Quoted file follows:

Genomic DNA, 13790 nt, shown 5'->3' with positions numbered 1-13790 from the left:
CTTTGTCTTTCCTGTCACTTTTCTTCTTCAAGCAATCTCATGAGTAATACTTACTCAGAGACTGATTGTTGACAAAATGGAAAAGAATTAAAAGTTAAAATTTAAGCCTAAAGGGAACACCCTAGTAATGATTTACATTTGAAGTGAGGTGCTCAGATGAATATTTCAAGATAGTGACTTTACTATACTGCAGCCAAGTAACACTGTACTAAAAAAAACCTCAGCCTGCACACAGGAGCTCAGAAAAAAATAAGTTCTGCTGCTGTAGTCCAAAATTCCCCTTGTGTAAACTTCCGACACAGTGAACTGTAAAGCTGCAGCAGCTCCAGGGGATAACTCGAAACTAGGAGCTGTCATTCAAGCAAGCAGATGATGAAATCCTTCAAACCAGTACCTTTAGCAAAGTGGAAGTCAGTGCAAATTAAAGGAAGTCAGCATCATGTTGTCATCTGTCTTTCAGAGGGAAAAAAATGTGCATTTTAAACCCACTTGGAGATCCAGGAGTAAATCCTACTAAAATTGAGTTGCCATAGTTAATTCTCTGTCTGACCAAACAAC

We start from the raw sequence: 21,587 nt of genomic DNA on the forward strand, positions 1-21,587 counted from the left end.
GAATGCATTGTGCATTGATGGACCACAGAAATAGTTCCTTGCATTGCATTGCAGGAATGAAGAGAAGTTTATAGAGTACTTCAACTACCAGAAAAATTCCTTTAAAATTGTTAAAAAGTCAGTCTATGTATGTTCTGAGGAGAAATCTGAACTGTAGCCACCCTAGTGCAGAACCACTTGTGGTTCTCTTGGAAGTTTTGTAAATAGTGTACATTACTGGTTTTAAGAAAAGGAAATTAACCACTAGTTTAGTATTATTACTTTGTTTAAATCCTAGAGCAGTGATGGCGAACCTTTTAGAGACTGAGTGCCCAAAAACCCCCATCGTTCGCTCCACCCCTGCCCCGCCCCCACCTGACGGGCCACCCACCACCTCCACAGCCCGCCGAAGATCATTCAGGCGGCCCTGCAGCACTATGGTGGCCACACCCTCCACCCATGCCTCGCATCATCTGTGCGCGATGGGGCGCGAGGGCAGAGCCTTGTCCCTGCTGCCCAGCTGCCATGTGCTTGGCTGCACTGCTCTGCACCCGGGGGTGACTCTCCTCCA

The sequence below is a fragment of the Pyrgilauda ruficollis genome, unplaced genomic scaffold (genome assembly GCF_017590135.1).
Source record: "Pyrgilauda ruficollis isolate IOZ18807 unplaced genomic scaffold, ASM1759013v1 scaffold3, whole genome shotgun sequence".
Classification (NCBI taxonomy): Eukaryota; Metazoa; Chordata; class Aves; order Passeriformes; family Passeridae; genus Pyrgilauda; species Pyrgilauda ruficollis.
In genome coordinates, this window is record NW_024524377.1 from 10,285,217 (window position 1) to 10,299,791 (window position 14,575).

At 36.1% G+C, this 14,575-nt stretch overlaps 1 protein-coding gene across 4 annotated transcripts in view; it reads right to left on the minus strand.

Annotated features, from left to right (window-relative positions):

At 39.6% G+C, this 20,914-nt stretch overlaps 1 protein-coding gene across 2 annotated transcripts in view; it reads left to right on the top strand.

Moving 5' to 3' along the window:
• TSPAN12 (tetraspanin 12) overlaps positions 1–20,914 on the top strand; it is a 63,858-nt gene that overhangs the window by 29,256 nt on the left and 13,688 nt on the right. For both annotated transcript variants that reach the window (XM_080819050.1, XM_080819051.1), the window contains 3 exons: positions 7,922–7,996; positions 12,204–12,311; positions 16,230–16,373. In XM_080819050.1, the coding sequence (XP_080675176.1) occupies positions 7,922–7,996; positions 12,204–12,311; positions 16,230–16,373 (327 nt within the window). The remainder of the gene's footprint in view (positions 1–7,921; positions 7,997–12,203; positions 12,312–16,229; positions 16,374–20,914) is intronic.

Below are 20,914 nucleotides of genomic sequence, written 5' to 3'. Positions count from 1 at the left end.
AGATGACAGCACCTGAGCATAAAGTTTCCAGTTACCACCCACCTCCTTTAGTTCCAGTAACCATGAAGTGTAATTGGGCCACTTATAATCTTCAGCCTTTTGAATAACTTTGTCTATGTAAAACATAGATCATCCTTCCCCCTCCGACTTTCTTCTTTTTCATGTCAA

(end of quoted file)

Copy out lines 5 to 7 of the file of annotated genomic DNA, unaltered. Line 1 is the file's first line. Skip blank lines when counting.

The sequence below is a fragment of the Pyrgilauda ruficollis genome, unplaced genomic scaffold (genome assembly GCF_017590135.1).
Source record: "Pyrgilauda ruficollis isolate IOZ18807 unplaced genomic scaffold, ASM1759013v1 scaffold3, whole genome shotgun sequence".
Classification (NCBI taxonomy): Eukaryota; Metazoa; Chordata; class Aves; order Passeriformes; family Passeridae; genus Pyrgilauda; species Pyrgilauda ruficollis.